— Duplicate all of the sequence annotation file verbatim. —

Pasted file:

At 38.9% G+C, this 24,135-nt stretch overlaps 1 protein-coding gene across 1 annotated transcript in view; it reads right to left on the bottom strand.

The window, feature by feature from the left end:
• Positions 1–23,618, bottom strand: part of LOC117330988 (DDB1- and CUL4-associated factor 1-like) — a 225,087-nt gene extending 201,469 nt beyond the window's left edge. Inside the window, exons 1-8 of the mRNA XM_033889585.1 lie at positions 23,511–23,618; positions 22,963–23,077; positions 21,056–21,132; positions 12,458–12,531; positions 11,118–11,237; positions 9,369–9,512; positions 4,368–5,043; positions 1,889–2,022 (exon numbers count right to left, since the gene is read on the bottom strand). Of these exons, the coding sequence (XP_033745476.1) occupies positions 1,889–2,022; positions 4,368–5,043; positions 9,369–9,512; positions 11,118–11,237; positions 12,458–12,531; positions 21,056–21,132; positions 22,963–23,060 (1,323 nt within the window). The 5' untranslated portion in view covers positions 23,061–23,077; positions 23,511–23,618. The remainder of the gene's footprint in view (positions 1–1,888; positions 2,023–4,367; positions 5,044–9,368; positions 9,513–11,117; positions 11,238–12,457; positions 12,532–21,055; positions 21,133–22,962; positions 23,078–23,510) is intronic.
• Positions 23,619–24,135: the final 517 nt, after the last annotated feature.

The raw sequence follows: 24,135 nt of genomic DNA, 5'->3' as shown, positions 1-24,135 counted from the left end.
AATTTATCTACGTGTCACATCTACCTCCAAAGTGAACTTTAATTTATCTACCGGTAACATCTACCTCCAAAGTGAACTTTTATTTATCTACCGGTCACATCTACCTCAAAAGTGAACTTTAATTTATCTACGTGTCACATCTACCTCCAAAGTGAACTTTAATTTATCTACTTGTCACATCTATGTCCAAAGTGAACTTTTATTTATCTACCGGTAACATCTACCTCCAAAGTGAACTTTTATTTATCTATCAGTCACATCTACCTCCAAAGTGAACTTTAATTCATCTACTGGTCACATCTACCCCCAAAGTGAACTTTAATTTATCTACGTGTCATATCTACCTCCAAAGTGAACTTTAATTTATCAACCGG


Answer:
At 38.9% G+C, this 24,135-nt stretch overlaps 1 protein-coding gene across 1 annotated transcript in view; it reads right to left on the bottom strand.

The window, feature by feature from the left end:
• Positions 1–23,618, bottom strand: part of LOC117330988 (DDB1- and CUL4-associated factor 1-like) — a 225,087-nt gene extending 201,469 nt beyond the window's left edge. Inside the window, exons 1-8 of the mRNA XM_033889585.1 lie at positions 23,511–23,618; positions 22,963–23,077; positions 21,056–21,132; positions 12,458–12,531; positions 11,118–11,237; positions 9,369–9,512; positions 4,368–5,043; positions 1,889–2,022 (exon numbers count right to left, since the gene is read on the bottom strand). Of these exons, the coding sequence (XP_033745476.1) occupies positions 1,889–2,022; positions 4,368–5,043; positions 9,369–9,512; positions 11,118–11,237; positions 12,458–12,531; positions 21,056–21,132; positions 22,963–23,060 (1,323 nt within the window). The 5' untranslated portion in view covers positions 23,061–23,077; positions 23,511–23,618. The remainder of the gene's footprint in view (positions 1–1,888; positions 2,023–4,367; positions 5,044–9,368; positions 9,513–11,117; positions 11,238–12,457; positions 12,532–21,055; positions 21,133–22,962; positions 23,078–23,510) is intronic.
• Positions 23,619–24,135: the final 517 nt, after the last annotated feature.

The raw sequence follows: 24,135 nt of genomic DNA, 5'->3' as shown, positions 1-24,135 counted from the left end.
AATTTATCTACGTGTCACATCTACCTCCAAAGTGAACTTTAATTTATCTACCGGTAACATCTACCTCCAAAGTGAACTTTTATTTATCTACCGGTCACATCTACCTCAAAAGTGAACTTTAATTTATCTACGTGTCACATCTACCTCCAAAGTGAACTTTAATTTATCTACTTGTCACATCTATGTCCAAAGTGAACTTTTATTTATCTACCGGTAACATCTACCTCCAAAGTGAACTTTTATTTATCTATCAGTCACATCTACCTCCAAAGTGAACTTTAATTCATCTACTGGTCACATCTACCCCCAAAGTGAACTTTAATTTATCTACGTGTCATATCTACCTCCAAAGTGAACTTTAATTTATCAACCGG